Thursday, May 28, 2015

Forward Day by Day: Meditations in May 2015

[Photo: Dog is My Co-Pilot: Luis & I look forward day by day]
The publication Forward Day by Day gives us meditations on scriptures assigned to the day by our good old Book of Common Prayer.  These pamphlets are expendable, but I mark bits that I want to remember.  This month's meditations got as many checks as I usually give to three months' worth!  They are all the work of Richard H. Schmidt, former editor of the publication.  Find out more at .

John 14:13,  I will do whatever you ask in my name.  Sounds like magic!  But to act in a person's name means "to do what that person would do if he or she were present."  I'd like to post a link to this one as a response to every Facebook posting that asks us to pray for such-and-such a team to win the big game or for good luck.

John 15:4 Abide in me.  Our translation "abide" is for a Greek word meno that implies long-term intentional relationship, Schmidt tells us.  "One does not 'abide' in a hotel room [or] parking space," but at home, "the backdrop of our lives -- an atmosphere we breathe in and out."  We...
...clean, cook, eat, wash, pay the bills, run errands, raise our children, brush our teeth, pick up our clothes, read the paper, entertain friends, make a living, make the bed, make amends, make love, make do.  It is neither necessary nor helpful to think or talk about Jesus all the time -- so long as we abide in him.

Colossians 3:18 Wives, be subject to your husbands... Schmidt knows what we're thinking, and calms us down: "Many readers miss the context of this verse, namely, the lordship of Jesus Christ," so, "It's not about hierarchy."  Jesus turns "upside-down" all "cultural norms."  In his own marriage, Schmidt and his wife have learned to both lead and follow. "So who's in charge, here?  Jesus...the server and the servant."

Luke 9:24 Those who want to save their life will lose it... "Don't worry about life after death.  Make sure you have life before death."  A life self-absorbed is already dead.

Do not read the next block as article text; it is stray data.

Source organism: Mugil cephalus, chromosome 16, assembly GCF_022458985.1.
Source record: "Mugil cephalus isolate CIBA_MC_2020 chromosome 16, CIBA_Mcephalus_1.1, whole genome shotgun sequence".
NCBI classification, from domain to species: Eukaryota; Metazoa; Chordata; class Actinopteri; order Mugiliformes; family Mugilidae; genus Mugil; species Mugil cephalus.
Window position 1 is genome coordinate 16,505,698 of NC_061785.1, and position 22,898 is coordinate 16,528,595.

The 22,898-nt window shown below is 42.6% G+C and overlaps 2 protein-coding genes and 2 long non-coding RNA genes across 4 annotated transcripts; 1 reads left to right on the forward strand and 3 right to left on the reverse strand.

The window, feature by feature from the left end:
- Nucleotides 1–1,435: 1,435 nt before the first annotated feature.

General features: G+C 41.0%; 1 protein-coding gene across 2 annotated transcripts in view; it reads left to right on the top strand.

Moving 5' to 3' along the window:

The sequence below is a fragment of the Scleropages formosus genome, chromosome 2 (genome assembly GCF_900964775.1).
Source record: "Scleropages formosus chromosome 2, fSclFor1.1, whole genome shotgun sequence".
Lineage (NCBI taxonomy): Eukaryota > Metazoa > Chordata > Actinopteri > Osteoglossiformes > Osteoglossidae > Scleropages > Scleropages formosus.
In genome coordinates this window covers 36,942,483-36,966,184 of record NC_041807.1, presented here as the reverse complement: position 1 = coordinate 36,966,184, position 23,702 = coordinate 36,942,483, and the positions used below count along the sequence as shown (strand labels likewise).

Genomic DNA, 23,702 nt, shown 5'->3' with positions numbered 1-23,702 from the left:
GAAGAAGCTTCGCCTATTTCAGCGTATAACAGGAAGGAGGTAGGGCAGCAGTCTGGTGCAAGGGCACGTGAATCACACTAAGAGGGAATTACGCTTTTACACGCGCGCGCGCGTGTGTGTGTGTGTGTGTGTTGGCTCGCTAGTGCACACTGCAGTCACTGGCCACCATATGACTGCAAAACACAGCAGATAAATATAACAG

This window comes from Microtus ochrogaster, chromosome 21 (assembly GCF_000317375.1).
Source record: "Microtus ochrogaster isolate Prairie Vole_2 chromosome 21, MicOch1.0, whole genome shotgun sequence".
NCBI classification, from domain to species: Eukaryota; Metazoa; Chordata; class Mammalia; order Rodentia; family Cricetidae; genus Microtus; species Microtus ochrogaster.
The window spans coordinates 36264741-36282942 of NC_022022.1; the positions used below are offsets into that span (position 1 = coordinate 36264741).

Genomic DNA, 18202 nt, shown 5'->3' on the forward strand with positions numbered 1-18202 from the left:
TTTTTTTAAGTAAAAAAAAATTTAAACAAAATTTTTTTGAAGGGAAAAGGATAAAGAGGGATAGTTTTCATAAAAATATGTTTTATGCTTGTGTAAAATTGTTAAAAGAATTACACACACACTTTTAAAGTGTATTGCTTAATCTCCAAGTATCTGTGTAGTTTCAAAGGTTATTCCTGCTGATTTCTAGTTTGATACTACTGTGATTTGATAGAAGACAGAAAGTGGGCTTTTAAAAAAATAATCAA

Luke 12:22, 25 Can any of you by worrying add a single hour to your span of life?  Schmidt gives us worriers good advice.  "Most things we worry about aren't as big as we think," and it's "okay" that nothing can avert disappointment and pain.  Then, "Helping someone elese deal with ...struggles can take our minds off our own." Finally recall that God "has a long history of bringing good out of evil."

Luke 9:62 No one who puts a hand to the plow and looks back is fit for the kingdom of God.  Schmidt asks how a church, or any project, can be judged "a success."  It's always by looking back at last year's pledges, attendance, whatever, and it's always an incomplete picture.  "Look forward, not back."

Looking back comes up in the next meditation, too: Luke 10:3, lambs in the midst of wolves. "I've been bitten by church wolves" Schmidt says. "It does little good to go back and relive the times we've been attacked," though it's instructive to ask, "When have I been a wolf?"

Luke 10:29 And who is my neighbor?  Schmidt points out that both the Good Samaritan and the injured man represent aspects of Jesus.  Giving help, and trusting someone who offers help, both involve risk, and both can lead to good.

Luke 10:42.  There is need of only one thing.  But what is that thing?  Abraham Maslow's hierarchy of needs isn't it.  It's not worrying about the dinner dishes as Martha does.  But, there is no final answers, here. "What do you think it is?"  Good question, Mr. Schmidt.

Ezekiel 37:4.  O dry bones, hear the word of the Lord.  "The church sometimes feels like a collection of dry bones, cherishing its brittle, lifeless relics from a bygone day while being tossed aside by a new generation."  God can make them live again, but not the same old way: "The new will incorporate the old, but it will not be identical to the old.  It will surpass the old.  It will astonish."

About the Prodigal Son story, Schmidt asks, "Where was the prodigal son's mother?"

2 Corinthians 3:18.  And all of us, with unveiled faces, seeing the glory of the Lord as through reflected in a mirror, are being transformed into the same image from one degree of glory to another. So, heaven is not the endpoint, but "a perpetual journey, ascending ever deeper and higher into the light."

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